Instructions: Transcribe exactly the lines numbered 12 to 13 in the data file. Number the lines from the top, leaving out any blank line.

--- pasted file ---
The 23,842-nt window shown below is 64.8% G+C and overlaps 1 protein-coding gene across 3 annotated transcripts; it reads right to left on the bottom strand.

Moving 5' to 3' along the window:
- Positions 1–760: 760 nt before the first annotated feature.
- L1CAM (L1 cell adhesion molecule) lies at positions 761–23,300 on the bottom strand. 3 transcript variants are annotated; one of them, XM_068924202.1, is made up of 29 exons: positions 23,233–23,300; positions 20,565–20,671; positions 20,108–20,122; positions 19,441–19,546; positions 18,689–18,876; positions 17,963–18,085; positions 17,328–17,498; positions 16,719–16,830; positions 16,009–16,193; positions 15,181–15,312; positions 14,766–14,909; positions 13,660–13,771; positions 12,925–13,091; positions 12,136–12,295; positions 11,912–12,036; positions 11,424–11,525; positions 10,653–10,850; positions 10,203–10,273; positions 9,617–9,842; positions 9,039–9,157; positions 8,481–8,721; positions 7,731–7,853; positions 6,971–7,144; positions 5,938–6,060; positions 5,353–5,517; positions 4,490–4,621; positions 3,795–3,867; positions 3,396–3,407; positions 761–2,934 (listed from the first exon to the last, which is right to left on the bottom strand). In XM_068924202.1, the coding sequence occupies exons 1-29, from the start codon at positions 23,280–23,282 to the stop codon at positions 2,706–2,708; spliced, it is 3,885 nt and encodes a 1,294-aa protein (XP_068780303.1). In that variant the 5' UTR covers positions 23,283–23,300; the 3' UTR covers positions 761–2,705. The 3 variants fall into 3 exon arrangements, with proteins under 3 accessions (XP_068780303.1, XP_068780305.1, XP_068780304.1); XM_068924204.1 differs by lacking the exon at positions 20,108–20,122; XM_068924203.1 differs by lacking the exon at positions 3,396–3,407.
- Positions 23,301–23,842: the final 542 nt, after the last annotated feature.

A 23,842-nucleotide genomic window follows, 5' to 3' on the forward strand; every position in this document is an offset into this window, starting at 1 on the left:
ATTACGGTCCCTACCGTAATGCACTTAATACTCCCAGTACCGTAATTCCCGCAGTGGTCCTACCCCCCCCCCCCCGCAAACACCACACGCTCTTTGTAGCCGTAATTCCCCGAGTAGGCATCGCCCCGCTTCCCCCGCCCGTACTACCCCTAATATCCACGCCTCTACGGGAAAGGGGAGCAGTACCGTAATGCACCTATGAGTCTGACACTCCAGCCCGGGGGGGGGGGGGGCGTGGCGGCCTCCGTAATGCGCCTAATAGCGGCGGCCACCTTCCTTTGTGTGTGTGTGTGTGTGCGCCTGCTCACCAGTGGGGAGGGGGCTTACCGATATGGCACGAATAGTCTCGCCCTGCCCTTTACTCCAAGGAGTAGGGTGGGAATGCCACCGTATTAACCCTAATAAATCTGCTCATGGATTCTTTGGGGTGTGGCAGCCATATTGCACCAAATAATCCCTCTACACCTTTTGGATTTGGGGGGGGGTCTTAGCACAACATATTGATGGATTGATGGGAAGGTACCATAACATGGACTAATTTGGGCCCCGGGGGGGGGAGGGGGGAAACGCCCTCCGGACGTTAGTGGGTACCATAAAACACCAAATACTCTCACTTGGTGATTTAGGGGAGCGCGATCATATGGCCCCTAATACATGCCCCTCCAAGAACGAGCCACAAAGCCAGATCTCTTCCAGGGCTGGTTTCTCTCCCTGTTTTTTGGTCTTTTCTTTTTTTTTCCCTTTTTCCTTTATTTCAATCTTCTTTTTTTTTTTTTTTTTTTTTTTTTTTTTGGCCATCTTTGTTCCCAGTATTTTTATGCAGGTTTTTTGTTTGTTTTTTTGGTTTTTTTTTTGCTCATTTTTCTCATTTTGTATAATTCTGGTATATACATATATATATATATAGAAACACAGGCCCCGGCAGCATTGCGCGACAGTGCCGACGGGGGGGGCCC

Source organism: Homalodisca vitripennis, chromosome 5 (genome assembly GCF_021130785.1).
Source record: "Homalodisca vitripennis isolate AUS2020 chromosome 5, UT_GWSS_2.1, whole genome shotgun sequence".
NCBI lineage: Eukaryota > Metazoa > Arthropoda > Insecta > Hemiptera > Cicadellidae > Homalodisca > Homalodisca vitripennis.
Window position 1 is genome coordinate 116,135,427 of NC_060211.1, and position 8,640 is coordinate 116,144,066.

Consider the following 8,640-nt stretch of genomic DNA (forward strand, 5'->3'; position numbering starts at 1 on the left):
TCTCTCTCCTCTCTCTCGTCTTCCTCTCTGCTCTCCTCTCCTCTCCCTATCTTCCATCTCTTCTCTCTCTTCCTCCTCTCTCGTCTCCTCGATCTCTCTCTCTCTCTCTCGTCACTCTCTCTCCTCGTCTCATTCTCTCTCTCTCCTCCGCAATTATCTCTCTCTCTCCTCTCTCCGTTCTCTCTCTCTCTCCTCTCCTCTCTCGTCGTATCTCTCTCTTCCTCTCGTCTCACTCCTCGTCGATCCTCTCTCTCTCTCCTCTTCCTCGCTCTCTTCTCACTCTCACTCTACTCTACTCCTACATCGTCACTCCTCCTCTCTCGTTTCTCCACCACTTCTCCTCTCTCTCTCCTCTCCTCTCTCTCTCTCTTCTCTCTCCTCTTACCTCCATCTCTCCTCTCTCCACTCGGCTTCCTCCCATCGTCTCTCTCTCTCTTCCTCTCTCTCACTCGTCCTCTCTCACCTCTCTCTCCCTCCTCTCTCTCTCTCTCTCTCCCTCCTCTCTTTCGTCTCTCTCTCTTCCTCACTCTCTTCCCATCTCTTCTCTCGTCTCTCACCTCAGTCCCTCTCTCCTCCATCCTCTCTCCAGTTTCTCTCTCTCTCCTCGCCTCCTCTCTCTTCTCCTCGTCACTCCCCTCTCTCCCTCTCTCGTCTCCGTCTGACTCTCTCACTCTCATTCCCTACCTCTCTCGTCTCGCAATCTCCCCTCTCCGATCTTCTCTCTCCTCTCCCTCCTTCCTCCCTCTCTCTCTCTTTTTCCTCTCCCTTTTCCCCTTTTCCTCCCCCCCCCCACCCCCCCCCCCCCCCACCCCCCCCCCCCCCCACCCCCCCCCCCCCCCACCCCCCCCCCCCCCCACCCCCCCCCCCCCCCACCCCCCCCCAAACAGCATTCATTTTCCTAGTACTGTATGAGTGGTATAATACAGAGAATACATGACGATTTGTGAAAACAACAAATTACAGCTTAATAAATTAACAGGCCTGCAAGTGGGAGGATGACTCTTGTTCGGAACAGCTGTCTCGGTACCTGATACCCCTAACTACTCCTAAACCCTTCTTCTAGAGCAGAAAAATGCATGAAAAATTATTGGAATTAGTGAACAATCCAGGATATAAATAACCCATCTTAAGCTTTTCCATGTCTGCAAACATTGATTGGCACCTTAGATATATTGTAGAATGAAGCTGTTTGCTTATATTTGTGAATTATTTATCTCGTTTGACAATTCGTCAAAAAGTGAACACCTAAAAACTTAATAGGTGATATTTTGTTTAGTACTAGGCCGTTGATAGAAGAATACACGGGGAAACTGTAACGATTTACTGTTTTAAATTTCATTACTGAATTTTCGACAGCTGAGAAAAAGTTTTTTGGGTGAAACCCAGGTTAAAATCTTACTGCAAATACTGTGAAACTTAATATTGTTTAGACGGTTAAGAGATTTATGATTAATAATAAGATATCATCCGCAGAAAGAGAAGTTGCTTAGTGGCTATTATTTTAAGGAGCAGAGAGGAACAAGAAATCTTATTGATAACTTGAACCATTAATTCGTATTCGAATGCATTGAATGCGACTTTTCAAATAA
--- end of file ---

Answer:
Consider the following 8,640-nt stretch of genomic DNA (forward strand, 5'->3'; position numbering starts at 1 on the left):
TCTCTCTCCTCTCTCTCGTCTTCCTCTCTGCTCTCCTCTCCTCTCCCTATCTTCCATCTCTTCTCTCTCTTCCTCCTCTCTCGTCTCCTCGATCTCTCTCTCTCTCTCTCGTCACTCTCTCTCCTCGTCTCATTCTCTCTCTCTCCTCCGCAATTATCTCTCTCTCTCCTCTCTCCGTTCTCTCTCTCTCTCCTCTCCTCTCTCGTCGTATCTCTCTCTTCCTCTCGTCTCACTCCTCGTCGATCCTCTCTCTCTCTCCTCTTCCTCGCTCTCTTCTCACTCTCACTCTACTCTACTCCTACATCGTCACTCCTCCTCTCTCGTTTCTCCACCACTTCTCCTCTCTCTCTCCTCTCCTCTCTCTCTCTCTTCTCTCTCCTCTTACCTCCATCTCTCCTCTCTCCACTCGGCTTCCTCCCATCGTCTCTCTCTCTCTTCCTCTCTCTCACTCGTCCTCTCTCACCTCTCTCTCCCTCCTCTCTCTCTCTCTCTCTCCCTCCTCTCTTTCGTCTCTCTCTCTTCCTCACTCTCTTCCCATCTCTTCTCTCGTCTCTCACCTCAGTCCCTCTCTCCTCCATCCTCTCTCCAGTTTCTCTCTCTCTCCTCGCCTCCTCTCTCTTCTCCTCGTCACTCCCCTCTCTCCCTCTCTCGTCTCCGTCTGACTCTCTCACTCTCATTCCCTACCTCTCTCGTCTCGCAATCTCCCCTCTCCGATCTTCTCTCTCCTCTCCCTCCTTCCTCCCTCTCTCTCTCTTTTTCCTCTCCCTTTTCCCCTTTTCCTCCCCCCCCCCACCCCCCCCCCCCCCCACCCCCCCCCCCCCCCACCCCCCCCCCCCCCCACCCCCCCCCCCCCCCACCCCCCCCCCCCCCCACCCCCCCCCAAACAGCATTCATTTTCCTAGTACTGTATGAGTGGTATAATACAGAGAATACATGACGATTTGTGAAAACAACAAATTACAGCTTAATAAATTAACAGGCCTGCAAGTGGGAGGATGACTCTTGTTCGGAACAGCTGTCTCGGTACCTGATACCCCTAACTACTCCTAAACCCTTCTTCTAGAGCAGAAAAATGCATGAAAAATTATTGGAATTAGTGAACAATCCAGGATATAAATAACCCATCTTAAGCTTTTCCATGTCTGCAAACATTGATTGGCACCTTAGATATATTGTAGAATGAAGCTGTTTGCTTATATTTGTGAATTATTTATCTCGTTTGACAATTCGTCAAAAAGTGAACACCTAAAAACTTAATAGGTGATATTTTGTTTAGTACTAGGCCGTTGATAGAAGAATACACGGGGAAACTGTAACGATTTACTGTTTTAAATTTCATTACTGAATTTTCGACAGCTGAGAAAAAGTTTTTTGGGTGAAACCCAGGTTAAAATCTTACTGCAAATACTGTGAAACTTAATATTGTTTAGACGGTTAAGAGATTTATGATTAATAATAAGATATCATCCGCAGAAAGAGAAGTTGCTTAGTGGCTATTATTTTAAGGAGCAGAGAGGAACAAGAAATCTTATTGATAACTTGAACCATTAATTCGTATTCGAATGCATTGAATGCGACTTTTCAAATAA